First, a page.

Council to inspect dredge
Contamination fears drive attempt to halt sludge deposit
By Andrew Steele
Star Managing Editor
CROWN POINT - County Council President Will Smith (D-Gary) told the
Fairways subdivision resident campaigning against the Lake Dalecarlia
dredging project that council members would visit the area in order to
deliberate about whether to grant a zoning request necessary for the
project to be undertaken.
Fairways resident Suzanne Eovaldi pleaded with the
council Tuesday to oppose the project, saying it would ruin the quality
of life in her subdivision.
The basins where sludge will be deposited are too
close to Fairways homes and directly over the aquifer that supplies
Fairways' drinking water, she said.
Lake Dalecarlia representatives were there to counter
"Property Owners Association President Michael Mucha
said "we have gone through the entire process with (the Indiana
Department of Natural Resources and Indiana Department of Environmental
He pointed out that the aquifer Eovaldi fears will be
contaminated also serves Lake Dale residents.
"Any concern for damaging the aquifer would be
shared by all the residents of the community," Mucha said.
Concerns that E. coli contaminated water would leach
down into the aquifer were rejected by Lake Dale's engineer, and he said
Eovaldi's concern that the sludge pond would reach heights of 120 feet
and be there five years are unfounded.
Mucha said 17 different sites were considered, but
the land that Lake Dale plans to use was the best logistically.
And now, "the other sites have been
developed," he said.
The matter will be reviewed and voted upon by the
county Plan Commission before the council takes it up.
In other business, the council approved an ordinance
to establish a day care center for county employees.
The center would be funded by fees charged to
employees who use it, according to the ordinance.
Councilmen Larry Blanchard (R-Crown Point),
Bernadette Costa (D-Hammond), and Donald Potrebic (D-Hobart) opposed the
Crown Point considers Willowdale
Septic concerns lead to
speculation over sewers, water connection options
By Andrew Steele
Star Managing Editor
CROWN POINT - The City Council's Annexation Committee plans to meet
within a month to discuss annexing the Willowdale subdivision, an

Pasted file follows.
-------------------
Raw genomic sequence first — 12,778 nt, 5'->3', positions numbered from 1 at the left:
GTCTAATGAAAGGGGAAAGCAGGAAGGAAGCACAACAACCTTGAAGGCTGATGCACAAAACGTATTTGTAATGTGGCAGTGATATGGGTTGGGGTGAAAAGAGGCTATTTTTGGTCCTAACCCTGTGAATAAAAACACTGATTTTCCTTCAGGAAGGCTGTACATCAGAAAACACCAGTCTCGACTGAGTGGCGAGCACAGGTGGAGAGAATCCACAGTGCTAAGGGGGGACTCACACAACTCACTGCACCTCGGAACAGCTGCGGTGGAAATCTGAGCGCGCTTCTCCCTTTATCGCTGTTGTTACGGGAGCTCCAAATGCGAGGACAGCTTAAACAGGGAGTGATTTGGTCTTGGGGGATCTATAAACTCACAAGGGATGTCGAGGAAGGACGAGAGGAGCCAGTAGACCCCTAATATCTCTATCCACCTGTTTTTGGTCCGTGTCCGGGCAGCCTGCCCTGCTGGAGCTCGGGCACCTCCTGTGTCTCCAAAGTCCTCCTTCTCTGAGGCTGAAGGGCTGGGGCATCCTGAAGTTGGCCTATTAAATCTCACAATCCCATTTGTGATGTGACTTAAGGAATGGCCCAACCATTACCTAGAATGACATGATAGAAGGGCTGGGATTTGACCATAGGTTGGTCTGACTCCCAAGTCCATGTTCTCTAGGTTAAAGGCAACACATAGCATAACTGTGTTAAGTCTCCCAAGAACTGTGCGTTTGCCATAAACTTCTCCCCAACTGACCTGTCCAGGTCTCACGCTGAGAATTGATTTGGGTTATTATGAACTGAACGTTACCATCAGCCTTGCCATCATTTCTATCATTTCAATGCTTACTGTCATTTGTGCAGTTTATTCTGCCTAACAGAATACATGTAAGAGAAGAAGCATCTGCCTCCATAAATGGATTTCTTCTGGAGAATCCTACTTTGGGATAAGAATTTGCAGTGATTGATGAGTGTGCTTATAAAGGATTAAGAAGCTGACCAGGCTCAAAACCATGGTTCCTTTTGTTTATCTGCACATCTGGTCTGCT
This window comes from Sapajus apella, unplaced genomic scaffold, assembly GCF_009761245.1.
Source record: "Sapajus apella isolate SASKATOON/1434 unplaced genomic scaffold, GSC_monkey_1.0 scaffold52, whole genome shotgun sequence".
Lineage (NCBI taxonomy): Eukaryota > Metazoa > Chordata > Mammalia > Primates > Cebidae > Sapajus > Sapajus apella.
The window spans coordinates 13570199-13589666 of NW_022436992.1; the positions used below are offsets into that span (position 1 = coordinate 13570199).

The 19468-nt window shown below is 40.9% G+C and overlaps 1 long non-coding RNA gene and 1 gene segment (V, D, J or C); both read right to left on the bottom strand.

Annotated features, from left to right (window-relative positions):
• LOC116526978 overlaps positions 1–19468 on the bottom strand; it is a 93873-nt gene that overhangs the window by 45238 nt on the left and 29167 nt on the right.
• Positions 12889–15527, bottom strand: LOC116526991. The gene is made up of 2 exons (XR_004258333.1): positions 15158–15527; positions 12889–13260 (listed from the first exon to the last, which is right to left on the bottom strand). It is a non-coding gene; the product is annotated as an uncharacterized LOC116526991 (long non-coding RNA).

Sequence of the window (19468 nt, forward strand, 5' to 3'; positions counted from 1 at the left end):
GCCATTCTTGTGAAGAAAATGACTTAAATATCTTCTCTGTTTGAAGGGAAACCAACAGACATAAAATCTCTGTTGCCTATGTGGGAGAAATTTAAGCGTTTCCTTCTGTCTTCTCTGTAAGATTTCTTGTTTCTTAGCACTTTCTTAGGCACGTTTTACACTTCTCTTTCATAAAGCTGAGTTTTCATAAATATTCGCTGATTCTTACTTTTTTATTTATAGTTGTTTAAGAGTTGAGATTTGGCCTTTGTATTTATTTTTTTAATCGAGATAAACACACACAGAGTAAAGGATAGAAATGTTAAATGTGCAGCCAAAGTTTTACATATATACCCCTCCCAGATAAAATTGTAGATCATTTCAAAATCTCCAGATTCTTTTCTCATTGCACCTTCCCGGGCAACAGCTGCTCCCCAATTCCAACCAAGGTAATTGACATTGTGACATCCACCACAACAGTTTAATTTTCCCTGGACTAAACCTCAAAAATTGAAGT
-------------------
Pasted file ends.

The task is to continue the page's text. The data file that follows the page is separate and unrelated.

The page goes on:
unincorporated island of about 50 homes between Timothy Ball Elementary
School and Whitehawk subdivision.
Other "islands" of unincorporated land
within the city limits, such as Liberty Park, may also be
Annexation of Willowdale was originally considered
three years ago, but homeowners withdrew their support when they were
told they would have to pay about $2,400 per year for 10 years to fund
utility extension and street and sidewalk upgrades.
This time, though, City Engineer Jeff Ban will
prepare a report on the costs of annexation if residents are only
required to hook up to city water and sewer utilities, and not make the
street and sidewalk upgrades.
Mayor James Metros had expressed opposition to that
option at the June 28 Board of Public Works meeting, when Willowdale
resident Dennis Hazi was given permission to hook up to city sewers. But
at the July 5 City Council meeting Metros said that if the issue is
"failing septics and people's health, we've got to take a look at
Hazi was given permission to hook up to city sewers
because his septic system has failed. The fear that more septic systems
may have problems, now or in the future, prompted the renewed interest
Officials have expressed objection to allowing a
substantial number of residents in an unincorporated area to connect to
Basically, "if you want sewer and water, you
come into the city," Metros said.
Metros noted that Liberty Park was allowed to connect
to sewer and water without being annexed, and whenever the city has
expressed interest in annexing the neighborhood, residents have objected
vehemently, even though they agreed not to remonstrate against
annexation when they were granted access to the utilities.
Councilman James Wirtz (R-at large), who has long
objected to unincorporated "islands" in the city, suggested
taking up the subject of annexing Liberty Park.
"It really is a thorn for us to sit here as a
city and have 100, 150 homes right out there in the middle of our city
and it's not part of the city," Wirtz said. He said because of
Liberty Park property owners' agreement not to remonstrate, "we
have the right to annex tomorrow."
But he wondered whether "it's worthwhile to